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The Press – News column Mar 3

Paying your fair share.

Thank God needs-must pragmatism trumped rigid ideology, in the interests of  the ratepayers’ pocket. Congratulations to the eight city councillors who voted in favour of expanding the asset sales programme to $750 million. But we are going to need more of this.  Mauling the ratepayer with a 33% rates increase over four years is grotesque and unacceptable.  Ilam MP, Gerry Brownlee has rightly denounced it. The city council should razor-gang its baseline and expand user-pays. Just as every resident should pay their fair and full share for council services, wouldn’t it be nice if the fattest corporate cats coughed up their fair share of tax? It’s all very well for the likes of Google to ingratiate themselves on Canterbury with gimmicky charm offensives like Project Loon. But how about behaving like a responsible corporate citizen and paying a respectable slice of tax on New Zealand earnings? Ditto for Amazon, Microsoft, Facebook and Apple who have all cynically perfected the dark art of international tax avoidance.  Did you know  Apple’s shell subsidiary unit in New Zealand recently posted a 38% jump in annual earnings to $571 million? Yet, taxes paid to Inland Revenue totalled just 0.4% of that. I sought political comment on whether New Zealand is making sufficient strides to combat the unremitting greed of the digital economy’s global giants. The Finance Minister’s office directed Inland Revenue to fashion the response, in which they state that New Zealand is actively contributing to the OECD’s ongoing work on how to achieve fairer outcomes. The OECD’s two year plan aims to ensure all multinationals pay tax on all their profits somewhere, and the elimination of rorts to syphon profits to tax havens. Similarly, the government is awaiting the OECD’s plan on combating erosion to the tax base from online retail. Labour’s Finance spokesman, Grant Robertson, reaffirms his party’s upcoming tax review will have multinational and online retail tax avoidance firmly in its sights. Robertson points out that the multinationals’ corrosive behaviour simply leads Joe Blow to wonder, “if they don’t play by the rules, why should I?” Like Inland Revenue, Grant Robertson concurs that he doesn’t believe the TPPA will hinder New Zealand’s ability to shape and enforce its own taxation rules. But should we really wait for the OECD to finish its work? Britain isn’t. Prime Minister David Cameron, arguably the most impressive world leader, is imposing 25% tax on “diverted profits”, from next month. Nicknamed the “Google Tax”, Britain is leading the fight back over aggressive avoidance by multinationals.  New Zealand should be a fast follower.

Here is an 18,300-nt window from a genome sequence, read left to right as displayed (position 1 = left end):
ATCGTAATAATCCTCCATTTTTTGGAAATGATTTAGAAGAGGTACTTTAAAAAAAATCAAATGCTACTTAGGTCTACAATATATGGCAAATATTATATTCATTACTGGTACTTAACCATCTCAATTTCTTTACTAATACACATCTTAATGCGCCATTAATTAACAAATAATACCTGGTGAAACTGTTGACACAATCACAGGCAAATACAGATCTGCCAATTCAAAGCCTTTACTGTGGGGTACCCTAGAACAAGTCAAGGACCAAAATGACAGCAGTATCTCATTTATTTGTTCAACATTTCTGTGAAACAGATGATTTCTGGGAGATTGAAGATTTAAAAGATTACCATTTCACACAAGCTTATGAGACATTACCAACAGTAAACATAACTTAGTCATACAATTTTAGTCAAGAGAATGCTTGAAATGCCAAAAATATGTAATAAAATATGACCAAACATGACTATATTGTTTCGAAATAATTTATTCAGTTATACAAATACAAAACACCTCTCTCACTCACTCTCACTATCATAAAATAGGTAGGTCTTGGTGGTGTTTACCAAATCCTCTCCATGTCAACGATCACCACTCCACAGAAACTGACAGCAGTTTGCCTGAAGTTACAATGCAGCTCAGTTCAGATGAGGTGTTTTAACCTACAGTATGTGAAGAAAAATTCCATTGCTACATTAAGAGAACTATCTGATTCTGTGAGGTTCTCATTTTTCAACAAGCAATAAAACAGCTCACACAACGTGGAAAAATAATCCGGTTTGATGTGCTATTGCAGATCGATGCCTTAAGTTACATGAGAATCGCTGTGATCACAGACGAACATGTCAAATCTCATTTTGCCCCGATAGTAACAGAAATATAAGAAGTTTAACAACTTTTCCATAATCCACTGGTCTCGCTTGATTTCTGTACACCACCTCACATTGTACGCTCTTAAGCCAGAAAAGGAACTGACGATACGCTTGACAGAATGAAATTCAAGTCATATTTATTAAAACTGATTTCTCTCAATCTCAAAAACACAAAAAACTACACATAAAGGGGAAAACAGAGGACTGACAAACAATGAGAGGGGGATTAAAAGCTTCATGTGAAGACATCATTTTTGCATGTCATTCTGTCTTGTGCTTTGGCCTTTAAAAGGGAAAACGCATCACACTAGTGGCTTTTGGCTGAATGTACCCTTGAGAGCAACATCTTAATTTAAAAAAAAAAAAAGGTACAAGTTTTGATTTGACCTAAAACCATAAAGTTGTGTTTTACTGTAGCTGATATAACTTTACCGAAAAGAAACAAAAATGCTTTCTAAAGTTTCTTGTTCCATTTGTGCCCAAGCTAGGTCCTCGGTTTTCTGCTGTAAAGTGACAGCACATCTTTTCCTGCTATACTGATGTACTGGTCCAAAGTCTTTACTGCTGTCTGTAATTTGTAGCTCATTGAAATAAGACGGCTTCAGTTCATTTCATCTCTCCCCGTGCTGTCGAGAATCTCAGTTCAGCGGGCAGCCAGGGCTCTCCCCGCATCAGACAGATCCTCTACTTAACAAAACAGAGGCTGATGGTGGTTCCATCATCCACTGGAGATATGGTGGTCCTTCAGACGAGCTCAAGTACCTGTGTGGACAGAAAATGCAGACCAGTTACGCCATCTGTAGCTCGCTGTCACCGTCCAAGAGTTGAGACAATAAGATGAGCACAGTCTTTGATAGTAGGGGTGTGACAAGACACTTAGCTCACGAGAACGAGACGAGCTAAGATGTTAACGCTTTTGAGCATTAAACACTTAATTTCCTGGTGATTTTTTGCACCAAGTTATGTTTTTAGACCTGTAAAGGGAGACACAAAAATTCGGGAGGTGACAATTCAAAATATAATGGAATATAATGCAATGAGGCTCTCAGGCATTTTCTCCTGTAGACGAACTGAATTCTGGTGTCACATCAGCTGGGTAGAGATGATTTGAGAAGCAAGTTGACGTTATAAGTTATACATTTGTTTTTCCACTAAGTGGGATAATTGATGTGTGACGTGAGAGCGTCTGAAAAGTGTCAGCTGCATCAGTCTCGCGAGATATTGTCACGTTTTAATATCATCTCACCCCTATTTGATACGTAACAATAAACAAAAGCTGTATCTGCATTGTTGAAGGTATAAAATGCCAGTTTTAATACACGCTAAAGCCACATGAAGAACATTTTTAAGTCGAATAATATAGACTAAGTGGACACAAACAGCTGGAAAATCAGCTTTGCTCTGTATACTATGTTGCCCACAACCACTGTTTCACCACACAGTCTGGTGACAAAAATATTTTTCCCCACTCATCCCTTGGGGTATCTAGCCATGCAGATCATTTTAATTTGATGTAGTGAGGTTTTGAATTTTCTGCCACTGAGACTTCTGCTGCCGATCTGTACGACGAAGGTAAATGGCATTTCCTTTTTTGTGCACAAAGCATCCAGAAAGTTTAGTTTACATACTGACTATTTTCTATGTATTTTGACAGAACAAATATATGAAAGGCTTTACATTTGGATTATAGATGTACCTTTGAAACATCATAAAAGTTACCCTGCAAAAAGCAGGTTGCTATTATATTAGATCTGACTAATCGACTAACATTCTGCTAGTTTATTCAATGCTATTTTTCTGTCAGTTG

Mike’s weekly current affairs column, as first published in The Press. March 3.

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